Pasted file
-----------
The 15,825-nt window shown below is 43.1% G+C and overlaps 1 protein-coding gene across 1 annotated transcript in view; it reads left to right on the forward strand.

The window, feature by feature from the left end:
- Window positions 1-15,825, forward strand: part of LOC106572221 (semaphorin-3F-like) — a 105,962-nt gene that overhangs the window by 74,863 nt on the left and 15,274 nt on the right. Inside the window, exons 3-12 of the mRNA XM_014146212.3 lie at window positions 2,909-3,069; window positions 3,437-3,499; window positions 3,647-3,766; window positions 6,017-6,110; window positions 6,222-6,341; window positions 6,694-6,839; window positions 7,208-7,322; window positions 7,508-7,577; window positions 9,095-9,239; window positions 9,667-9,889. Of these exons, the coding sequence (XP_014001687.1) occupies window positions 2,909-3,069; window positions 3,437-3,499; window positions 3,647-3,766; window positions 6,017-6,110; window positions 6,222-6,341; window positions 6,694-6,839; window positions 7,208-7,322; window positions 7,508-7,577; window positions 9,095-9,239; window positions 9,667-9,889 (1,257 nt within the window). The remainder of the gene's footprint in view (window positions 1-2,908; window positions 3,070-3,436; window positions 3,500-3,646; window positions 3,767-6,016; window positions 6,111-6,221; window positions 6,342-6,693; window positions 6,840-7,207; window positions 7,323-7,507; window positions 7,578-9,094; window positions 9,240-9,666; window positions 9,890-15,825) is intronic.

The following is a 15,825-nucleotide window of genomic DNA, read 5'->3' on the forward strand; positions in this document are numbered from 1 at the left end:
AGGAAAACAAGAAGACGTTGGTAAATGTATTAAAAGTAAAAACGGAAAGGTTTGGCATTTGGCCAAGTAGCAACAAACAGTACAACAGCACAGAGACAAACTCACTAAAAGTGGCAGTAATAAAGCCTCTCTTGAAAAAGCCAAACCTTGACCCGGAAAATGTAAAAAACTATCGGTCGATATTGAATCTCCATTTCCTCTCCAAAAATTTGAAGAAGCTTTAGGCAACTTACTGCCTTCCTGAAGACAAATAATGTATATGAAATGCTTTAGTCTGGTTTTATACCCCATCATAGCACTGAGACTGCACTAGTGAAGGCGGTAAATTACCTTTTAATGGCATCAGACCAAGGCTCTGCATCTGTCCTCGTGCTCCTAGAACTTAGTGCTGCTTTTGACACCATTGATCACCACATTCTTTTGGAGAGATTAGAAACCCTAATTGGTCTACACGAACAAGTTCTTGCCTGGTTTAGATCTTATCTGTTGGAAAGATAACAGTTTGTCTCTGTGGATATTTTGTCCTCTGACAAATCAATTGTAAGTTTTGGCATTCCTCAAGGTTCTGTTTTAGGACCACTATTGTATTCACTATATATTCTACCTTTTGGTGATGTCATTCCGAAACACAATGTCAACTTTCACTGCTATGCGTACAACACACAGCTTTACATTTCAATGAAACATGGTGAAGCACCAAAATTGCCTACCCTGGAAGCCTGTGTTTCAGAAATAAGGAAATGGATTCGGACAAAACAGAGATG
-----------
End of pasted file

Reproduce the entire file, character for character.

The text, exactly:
The 15,825-nt window shown below is 43.1% G+C and overlaps 1 protein-coding gene across 1 annotated transcript in view; it reads left to right on the forward strand.

The window, feature by feature from the left end:
- Window positions 1-15,825, forward strand: part of LOC106572221 (semaphorin-3F-like) — a 105,962-nt gene that overhangs the window by 74,863 nt on the left and 15,274 nt on the right. Inside the window, exons 3-12 of the mRNA XM_014146212.3 lie at window positions 2,909-3,069; window positions 3,437-3,499; window positions 3,647-3,766; window positions 6,017-6,110; window positions 6,222-6,341; window positions 6,694-6,839; window positions 7,208-7,322; window positions 7,508-7,577; window positions 9,095-9,239; window positions 9,667-9,889. Of these exons, the coding sequence (XP_014001687.1) occupies window positions 2,909-3,069; window positions 3,437-3,499; window positions 3,647-3,766; window positions 6,017-6,110; window positions 6,222-6,341; window positions 6,694-6,839; window positions 7,208-7,322; window positions 7,508-7,577; window positions 9,095-9,239; window positions 9,667-9,889 (1,257 nt within the window). The remainder of the gene's footprint in view (window positions 1-2,908; window positions 3,070-3,436; window positions 3,500-3,646; window positions 3,767-6,016; window positions 6,111-6,221; window positions 6,342-6,693; window positions 6,840-7,207; window positions 7,323-7,507; window positions 7,578-9,094; window positions 9,240-9,666; window positions 9,890-15,825) is intronic.

The following is a 15,825-nucleotide window of genomic DNA, read 5'->3' on the forward strand; positions in this document are numbered from 1 at the left end:
AGGAAAACAAGAAGACGTTGGTAAATGTATTAAAAGTAAAAACGGAAAGGTTTGGCATTTGGCCAAGTAGCAACAAACAGTACAACAGCACAGAGACAAACTCACTAAAAGTGGCAGTAATAAAGCCTCTCTTGAAAAAGCCAAACCTTGACCCGGAAAATGTAAAAAACTATCGGTCGATATTGAATCTCCATTTCCTCTCCAAAAATTTGAAGAAGCTTTAGGCAACTTACTGCCTTCCTGAAGACAAATAATGTATATGAAATGCTTTAGTCTGGTTTTATACCCCATCATAGCACTGAGACTGCACTAGTGAAGGCGGTAAATTACCTTTTAATGGCATCAGACCAAGGCTCTGCATCTGTCCTCGTGCTCCTAGAACTTAGTGCTGCTTTTGACACCATTGATCACCACATTCTTTTGGAGAGATTAGAAACCCTAATTGGTCTACACGAACAAGTTCTTGCCTGGTTTAGATCTTATCTGTTGGAAAGATAACAGTTTGTCTCTGTGGATATTTTGTCCTCTGACAAATCAATTGTAAGTTTTGGCATTCCTCAAGGTTCTGTTTTAGGACCACTATTGTATTCACTATATATTCTACCTTTTGGTGATGTCATTCCGAAACACAATGTCAACTTTCACTGCTATGCGTACAACACACAGCTTTACATTTCAATGAAACATGGTGAAGCACCAAAATTGCCTACCCTGGAAGCCTGTGTTTCAGAAATAAGGAAATGGATTCGGACAAAACAGAGATG